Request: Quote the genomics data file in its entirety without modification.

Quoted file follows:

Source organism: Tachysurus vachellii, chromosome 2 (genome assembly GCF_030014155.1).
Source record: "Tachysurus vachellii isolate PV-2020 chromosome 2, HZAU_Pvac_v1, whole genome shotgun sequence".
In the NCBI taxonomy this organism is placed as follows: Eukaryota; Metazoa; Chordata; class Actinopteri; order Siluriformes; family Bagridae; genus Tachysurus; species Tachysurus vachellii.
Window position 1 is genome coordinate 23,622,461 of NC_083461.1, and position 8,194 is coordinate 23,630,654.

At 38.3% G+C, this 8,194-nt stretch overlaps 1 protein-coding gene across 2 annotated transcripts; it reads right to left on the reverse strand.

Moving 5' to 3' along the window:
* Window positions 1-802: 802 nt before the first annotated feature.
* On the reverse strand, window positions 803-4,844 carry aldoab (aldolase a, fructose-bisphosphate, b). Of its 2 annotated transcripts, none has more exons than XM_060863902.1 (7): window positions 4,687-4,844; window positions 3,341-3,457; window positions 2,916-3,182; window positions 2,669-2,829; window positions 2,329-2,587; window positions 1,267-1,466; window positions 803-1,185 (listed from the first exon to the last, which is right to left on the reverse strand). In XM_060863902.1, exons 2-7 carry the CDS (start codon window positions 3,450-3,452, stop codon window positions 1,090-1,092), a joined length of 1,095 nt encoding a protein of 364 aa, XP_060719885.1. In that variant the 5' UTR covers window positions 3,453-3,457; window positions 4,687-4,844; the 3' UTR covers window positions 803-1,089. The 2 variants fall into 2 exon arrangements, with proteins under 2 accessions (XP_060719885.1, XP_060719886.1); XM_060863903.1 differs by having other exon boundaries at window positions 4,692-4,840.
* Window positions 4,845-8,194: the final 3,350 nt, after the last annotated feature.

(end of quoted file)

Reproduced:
Source organism: Tachysurus vachellii, chromosome 2 (genome assembly GCF_030014155.1).
Source record: "Tachysurus vachellii isolate PV-2020 chromosome 2, HZAU_Pvac_v1, whole genome shotgun sequence".
In the NCBI taxonomy this organism is placed as follows: Eukaryota; Metazoa; Chordata; class Actinopteri; order Siluriformes; family Bagridae; genus Tachysurus; species Tachysurus vachellii.
Window position 1 is genome coordinate 23,622,461 of NC_083461.1, and position 8,194 is coordinate 23,630,654.

At 38.3% G+C, this 8,194-nt stretch overlaps 1 protein-coding gene across 2 annotated transcripts; it reads right to left on the reverse strand.

Moving 5' to 3' along the window:
* Window positions 1-802: 802 nt before the first annotated feature.
* On the reverse strand, window positions 803-4,844 carry aldoab (aldolase a, fructose-bisphosphate, b). Of its 2 annotated transcripts, none has more exons than XM_060863902.1 (7): window positions 4,687-4,844; window positions 3,341-3,457; window positions 2,916-3,182; window positions 2,669-2,829; window positions 2,329-2,587; window positions 1,267-1,466; window positions 803-1,185 (listed from the first exon to the last, which is right to left on the reverse strand). In XM_060863902.1, exons 2-7 carry the CDS (start codon window positions 3,450-3,452, stop codon window positions 1,090-1,092), a joined length of 1,095 nt encoding a protein of 364 aa, XP_060719885.1. In that variant the 5' UTR covers window positions 3,453-3,457; window positions 4,687-4,844; the 3' UTR covers window positions 803-1,089. The 2 variants fall into 2 exon arrangements, with proteins under 2 accessions (XP_060719885.1, XP_060719886.1); XM_060863903.1 differs by having other exon boundaries at window positions 4,692-4,840.
* Window positions 4,845-8,194: the final 3,350 nt, after the last annotated feature.